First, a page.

Diabetes Self-Management Blog

Last week I started to take another look at the various nonnutritive sweeteners that are available on the market.

Sweeteners, in general, tend to be shrouded with a cloud of controversy: on the one hand, people are concerned about “artificial” chemicals use in foods and beverages. On the other hand, sugar and other nutritive sweeteners are also perceived as being “bad,” containing empty calories and wreaking havoc with our weight, our teeth, and our blood glucose.

Yet a desire for sugar is somehow ingrained in humans. Sugar, despite all of its shortcomings, can make us feel happy due to its effects on brain chemistry (how many people do you know who reach for a celery stick when they’re upset?). So is there a sweetener out there that tastes good and makes us happy, but that isn’t fattening and doesn’t cause cavities and other possible health problems? Let’s keep looking.

  • Acesulfame-K (Sweet One, Sunnett). Also called acesulfame potassium, this sweetener was discovered in 1967 and approved by the FDA for use in 1988. It’s 200 times sweeter than sugar and chemically is similar to saccharin. Acesulfame-K holds up to heat very well, making it suitable for use in baked goods and beverages, as well as candy, soft drinks, desserts, and pudding. Also, this sweetener tends to have a “clean” taste, unlike some other sweeteners that can leave an aftertaste. It’s often used along with other nonnutritive sweeteners in products. It has no effect on blood glucose or blood lipid levels. More than 90 studies have demonstrated its safety and there have been no known documented health effects. The ADI (acceptable daily intake) for acesulfame-K is 15 milligrams (mg) per kilogram (kg) of body weight.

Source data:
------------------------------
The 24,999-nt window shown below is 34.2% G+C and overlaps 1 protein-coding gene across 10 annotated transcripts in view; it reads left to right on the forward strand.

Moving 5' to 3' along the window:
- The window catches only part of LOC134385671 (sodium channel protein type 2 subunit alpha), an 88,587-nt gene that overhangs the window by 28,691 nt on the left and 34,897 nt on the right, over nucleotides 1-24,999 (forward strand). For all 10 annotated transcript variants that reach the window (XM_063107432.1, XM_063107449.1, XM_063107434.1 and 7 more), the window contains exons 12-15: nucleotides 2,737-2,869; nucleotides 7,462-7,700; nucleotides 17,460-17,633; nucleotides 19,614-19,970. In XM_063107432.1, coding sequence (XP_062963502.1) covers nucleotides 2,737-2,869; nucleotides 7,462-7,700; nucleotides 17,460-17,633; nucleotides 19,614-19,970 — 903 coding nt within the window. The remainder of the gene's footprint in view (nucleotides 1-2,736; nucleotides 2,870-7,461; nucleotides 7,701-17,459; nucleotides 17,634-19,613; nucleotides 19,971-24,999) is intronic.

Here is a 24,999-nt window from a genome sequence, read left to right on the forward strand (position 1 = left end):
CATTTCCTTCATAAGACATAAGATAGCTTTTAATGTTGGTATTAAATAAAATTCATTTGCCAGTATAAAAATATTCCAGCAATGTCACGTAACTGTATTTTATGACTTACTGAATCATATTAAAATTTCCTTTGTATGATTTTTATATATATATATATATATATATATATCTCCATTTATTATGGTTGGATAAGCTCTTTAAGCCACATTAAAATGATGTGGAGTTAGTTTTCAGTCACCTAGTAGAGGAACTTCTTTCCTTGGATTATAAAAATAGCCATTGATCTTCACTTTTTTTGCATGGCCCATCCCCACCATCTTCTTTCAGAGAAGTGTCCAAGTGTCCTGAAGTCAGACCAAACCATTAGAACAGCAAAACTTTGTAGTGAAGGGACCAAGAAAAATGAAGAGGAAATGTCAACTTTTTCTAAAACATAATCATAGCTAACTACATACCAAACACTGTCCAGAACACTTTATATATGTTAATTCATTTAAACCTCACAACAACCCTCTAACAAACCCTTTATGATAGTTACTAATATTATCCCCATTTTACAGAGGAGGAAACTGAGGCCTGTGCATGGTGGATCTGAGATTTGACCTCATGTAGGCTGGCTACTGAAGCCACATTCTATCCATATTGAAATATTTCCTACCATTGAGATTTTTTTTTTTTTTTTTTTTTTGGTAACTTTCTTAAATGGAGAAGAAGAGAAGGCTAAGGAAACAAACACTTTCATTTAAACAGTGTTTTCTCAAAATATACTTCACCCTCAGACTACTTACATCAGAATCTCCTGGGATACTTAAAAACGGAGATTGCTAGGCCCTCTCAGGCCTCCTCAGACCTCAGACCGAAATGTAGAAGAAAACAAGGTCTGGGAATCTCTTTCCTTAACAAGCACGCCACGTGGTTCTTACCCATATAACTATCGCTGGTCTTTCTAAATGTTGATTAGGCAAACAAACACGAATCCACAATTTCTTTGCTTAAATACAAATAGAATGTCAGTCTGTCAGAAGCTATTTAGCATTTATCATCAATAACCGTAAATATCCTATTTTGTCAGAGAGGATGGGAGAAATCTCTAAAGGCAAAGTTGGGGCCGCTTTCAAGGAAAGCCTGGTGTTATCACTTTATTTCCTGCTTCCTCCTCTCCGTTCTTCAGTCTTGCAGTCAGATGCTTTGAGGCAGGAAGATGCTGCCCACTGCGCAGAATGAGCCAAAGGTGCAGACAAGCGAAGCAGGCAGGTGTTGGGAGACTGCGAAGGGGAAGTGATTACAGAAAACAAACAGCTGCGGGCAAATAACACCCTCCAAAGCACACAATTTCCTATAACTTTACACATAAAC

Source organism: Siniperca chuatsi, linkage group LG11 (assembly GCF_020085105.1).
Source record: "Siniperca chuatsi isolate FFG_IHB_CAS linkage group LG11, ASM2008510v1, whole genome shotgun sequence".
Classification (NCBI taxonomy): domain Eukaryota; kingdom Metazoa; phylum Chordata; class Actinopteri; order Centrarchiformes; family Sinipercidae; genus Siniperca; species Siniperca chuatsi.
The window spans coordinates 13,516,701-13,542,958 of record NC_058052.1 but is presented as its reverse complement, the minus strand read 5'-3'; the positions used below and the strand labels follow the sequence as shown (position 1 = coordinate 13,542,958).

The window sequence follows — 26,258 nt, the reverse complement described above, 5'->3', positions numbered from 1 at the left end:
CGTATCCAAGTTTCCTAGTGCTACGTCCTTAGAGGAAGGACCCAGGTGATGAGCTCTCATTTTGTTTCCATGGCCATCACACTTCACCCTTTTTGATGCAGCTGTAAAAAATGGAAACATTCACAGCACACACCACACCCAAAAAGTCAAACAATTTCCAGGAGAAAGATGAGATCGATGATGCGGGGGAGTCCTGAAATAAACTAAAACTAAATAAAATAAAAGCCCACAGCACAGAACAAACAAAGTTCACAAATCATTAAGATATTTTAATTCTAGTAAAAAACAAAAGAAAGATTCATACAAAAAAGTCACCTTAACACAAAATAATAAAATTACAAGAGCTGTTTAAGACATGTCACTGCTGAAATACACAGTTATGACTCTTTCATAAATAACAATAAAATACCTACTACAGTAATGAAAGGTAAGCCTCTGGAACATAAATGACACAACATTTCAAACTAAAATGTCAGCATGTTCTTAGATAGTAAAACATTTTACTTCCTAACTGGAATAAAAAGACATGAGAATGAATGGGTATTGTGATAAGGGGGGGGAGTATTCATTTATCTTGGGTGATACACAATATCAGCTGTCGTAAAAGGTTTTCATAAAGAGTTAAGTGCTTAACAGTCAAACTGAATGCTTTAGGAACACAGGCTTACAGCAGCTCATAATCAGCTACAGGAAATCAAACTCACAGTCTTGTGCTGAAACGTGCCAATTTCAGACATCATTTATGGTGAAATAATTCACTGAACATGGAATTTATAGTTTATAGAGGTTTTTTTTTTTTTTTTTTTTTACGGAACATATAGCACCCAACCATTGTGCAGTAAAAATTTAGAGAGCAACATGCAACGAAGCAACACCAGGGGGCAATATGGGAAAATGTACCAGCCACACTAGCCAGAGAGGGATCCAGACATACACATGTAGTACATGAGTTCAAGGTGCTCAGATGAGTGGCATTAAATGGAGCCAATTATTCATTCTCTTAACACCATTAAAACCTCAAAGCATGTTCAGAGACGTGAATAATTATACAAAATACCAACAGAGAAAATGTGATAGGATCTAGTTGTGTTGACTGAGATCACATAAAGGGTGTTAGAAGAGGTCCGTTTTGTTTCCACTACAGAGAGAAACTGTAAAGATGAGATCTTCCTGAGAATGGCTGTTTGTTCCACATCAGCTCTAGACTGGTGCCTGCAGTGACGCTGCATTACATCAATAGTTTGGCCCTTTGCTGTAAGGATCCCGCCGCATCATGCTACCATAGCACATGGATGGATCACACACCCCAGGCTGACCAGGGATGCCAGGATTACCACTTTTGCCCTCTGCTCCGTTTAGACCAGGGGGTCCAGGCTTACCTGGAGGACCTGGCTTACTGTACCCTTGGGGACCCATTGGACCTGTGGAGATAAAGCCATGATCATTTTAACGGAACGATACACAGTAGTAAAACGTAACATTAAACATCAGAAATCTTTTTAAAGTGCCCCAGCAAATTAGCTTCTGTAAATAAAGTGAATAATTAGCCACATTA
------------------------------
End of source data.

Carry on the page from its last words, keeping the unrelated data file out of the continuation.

One of the controversies surrounding acesulfame-K has to do with methylene chloride. This chemical is a carcinogen and is used as a solvent when making the sweetener (methylene chloride is also used to decaffeinate coffee, strip paint, and act as a propellant!). Long-term exposure to methylene chloride can cause kidney and liver damage, headaches, central nervous system depression, confusion, and cancer. The FDA has noted that based on submitted data, no detectable levels of this chemical could be found in acesulfame-K, and the agency thereby deemed it safe for consumption. The Center for Science in the Public Interest (CSPI; the organization that publishes Nutrition Action Healthletter) points out studies done in animals linking acesulfame-K to lymphomas, leukemia, and breast tumors in rats, and they have petitioned the FDA to review the data and reconsider its recommendations.